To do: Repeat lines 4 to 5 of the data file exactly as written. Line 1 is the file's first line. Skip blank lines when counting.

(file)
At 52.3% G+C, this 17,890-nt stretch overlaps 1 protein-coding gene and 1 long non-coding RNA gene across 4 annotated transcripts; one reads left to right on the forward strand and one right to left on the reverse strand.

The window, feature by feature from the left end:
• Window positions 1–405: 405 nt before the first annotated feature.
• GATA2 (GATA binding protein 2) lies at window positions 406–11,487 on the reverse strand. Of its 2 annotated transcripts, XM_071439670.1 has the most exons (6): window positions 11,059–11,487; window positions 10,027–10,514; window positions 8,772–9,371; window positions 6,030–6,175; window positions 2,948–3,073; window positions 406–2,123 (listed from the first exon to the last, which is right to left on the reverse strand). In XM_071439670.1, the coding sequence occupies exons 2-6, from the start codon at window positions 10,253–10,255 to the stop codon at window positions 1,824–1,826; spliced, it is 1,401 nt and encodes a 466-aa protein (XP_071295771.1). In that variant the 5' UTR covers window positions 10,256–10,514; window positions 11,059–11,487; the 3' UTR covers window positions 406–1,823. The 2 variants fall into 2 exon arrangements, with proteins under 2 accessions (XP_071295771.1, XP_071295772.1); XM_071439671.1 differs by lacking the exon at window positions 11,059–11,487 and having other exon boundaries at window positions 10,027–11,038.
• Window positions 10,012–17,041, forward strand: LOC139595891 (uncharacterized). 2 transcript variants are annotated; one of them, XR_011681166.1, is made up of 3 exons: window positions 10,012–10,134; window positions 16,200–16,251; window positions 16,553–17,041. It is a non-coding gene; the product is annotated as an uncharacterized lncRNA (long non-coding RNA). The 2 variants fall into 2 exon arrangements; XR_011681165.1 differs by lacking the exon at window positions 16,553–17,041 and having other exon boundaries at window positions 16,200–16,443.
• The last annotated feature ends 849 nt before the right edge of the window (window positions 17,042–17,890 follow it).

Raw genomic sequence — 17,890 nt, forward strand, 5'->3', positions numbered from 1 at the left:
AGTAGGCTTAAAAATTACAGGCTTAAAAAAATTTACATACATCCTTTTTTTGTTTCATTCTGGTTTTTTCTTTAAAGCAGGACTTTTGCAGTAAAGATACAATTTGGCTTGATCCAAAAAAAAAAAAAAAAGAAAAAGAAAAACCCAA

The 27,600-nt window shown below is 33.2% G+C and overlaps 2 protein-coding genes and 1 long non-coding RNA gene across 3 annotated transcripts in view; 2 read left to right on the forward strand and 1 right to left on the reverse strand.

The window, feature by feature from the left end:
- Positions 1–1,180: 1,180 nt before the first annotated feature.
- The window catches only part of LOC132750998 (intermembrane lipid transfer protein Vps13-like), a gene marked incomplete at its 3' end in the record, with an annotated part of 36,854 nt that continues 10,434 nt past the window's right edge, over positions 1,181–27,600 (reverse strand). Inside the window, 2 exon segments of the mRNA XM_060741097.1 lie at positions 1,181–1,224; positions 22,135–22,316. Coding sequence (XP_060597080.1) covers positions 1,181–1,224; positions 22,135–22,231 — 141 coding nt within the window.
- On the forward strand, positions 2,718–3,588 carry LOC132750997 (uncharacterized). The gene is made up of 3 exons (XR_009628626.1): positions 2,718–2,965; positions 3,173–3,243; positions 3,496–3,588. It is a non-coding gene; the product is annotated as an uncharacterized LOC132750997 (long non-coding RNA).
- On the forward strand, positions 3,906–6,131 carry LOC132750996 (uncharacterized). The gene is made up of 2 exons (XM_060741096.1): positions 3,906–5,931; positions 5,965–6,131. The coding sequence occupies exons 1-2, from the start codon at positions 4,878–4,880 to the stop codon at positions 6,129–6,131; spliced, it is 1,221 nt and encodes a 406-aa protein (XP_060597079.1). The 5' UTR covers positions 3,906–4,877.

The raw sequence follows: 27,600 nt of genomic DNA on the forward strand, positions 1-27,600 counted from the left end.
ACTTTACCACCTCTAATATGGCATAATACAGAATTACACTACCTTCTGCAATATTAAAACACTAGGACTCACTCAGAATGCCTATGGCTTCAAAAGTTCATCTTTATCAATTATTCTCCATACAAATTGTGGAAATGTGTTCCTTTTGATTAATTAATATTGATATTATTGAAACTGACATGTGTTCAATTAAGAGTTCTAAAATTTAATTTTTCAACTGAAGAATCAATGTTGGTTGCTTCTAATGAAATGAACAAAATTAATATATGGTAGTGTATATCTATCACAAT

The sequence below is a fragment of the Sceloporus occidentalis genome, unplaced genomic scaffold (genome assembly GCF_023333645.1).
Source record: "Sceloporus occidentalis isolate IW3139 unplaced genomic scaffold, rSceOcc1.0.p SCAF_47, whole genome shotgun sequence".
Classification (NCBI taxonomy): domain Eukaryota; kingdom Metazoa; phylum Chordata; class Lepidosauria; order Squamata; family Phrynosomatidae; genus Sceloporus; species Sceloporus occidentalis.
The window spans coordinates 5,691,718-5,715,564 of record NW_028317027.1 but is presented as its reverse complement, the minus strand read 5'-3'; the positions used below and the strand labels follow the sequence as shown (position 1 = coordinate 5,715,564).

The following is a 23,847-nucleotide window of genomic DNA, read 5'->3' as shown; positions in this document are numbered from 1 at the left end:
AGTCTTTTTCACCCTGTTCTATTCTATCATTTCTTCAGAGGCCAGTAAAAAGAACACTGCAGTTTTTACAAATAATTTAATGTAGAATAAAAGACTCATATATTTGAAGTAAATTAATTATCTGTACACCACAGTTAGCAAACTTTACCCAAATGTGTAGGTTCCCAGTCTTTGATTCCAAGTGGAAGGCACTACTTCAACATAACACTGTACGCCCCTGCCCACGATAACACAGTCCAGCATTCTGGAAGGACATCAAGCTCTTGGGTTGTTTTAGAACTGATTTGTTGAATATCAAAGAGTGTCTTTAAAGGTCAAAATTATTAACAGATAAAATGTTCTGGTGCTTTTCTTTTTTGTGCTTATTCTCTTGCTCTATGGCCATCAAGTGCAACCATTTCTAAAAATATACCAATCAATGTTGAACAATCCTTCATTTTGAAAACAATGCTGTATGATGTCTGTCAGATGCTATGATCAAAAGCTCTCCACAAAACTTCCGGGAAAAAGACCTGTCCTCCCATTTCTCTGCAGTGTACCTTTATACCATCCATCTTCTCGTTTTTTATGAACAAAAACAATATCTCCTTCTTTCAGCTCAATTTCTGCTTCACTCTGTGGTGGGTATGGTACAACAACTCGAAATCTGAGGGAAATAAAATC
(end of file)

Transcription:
• GATA2 (GATA binding protein 2) lies at window positions 406–11,487 on the reverse strand. Of its 2 annotated transcripts, XM_071439670.1 has the most exons (6): window positions 11,059–11,487; window positions 10,027–10,514; window positions 8,772–9,371; window positions 6,030–6,175; window positions 2,948–3,073; window positions 406–2,123 (listed from the first exon to the last, which is right to left on the reverse strand). In XM_071439670.1, the coding sequence occupies exons 2-6, from the start codon at window positions 10,253–10,255 to the stop codon at window positions 1,824–1,826; spliced, it is 1,401 nt and encodes a 466-aa protein (XP_071295771.1). In that variant the 5' UTR covers window positions 10,256–10,514; window positions 11,059–11,487; the 3' UTR covers window positions 406–1,823. The 2 variants fall into 2 exon arrangements, with proteins under 2 accessions (XP_071295771.1, XP_071295772.1); XM_071439671.1 differs by lacking the exon at window positions 11,059–11,487 and having other exon boundaries at window positions 10,027–11,038.
• Window positions 10,012–17,041, forward strand: LOC139595891 (uncharacterized). 2 transcript variants are annotated; one of them, XR_011681166.1, is made up of 3 exons: window positions 10,012–10,134; window positions 16,200–16,251; window positions 16,553–17,041. It is a non-coding gene; the product is annotated as an uncharacterized lncRNA (long non-coding RNA). The 2 variants fall into 2 exon arrangements; XR_011681165.1 differs by lacking the exon at window positions 16,553–17,041 and having other exon boundaries at window positions 16,200–16,443.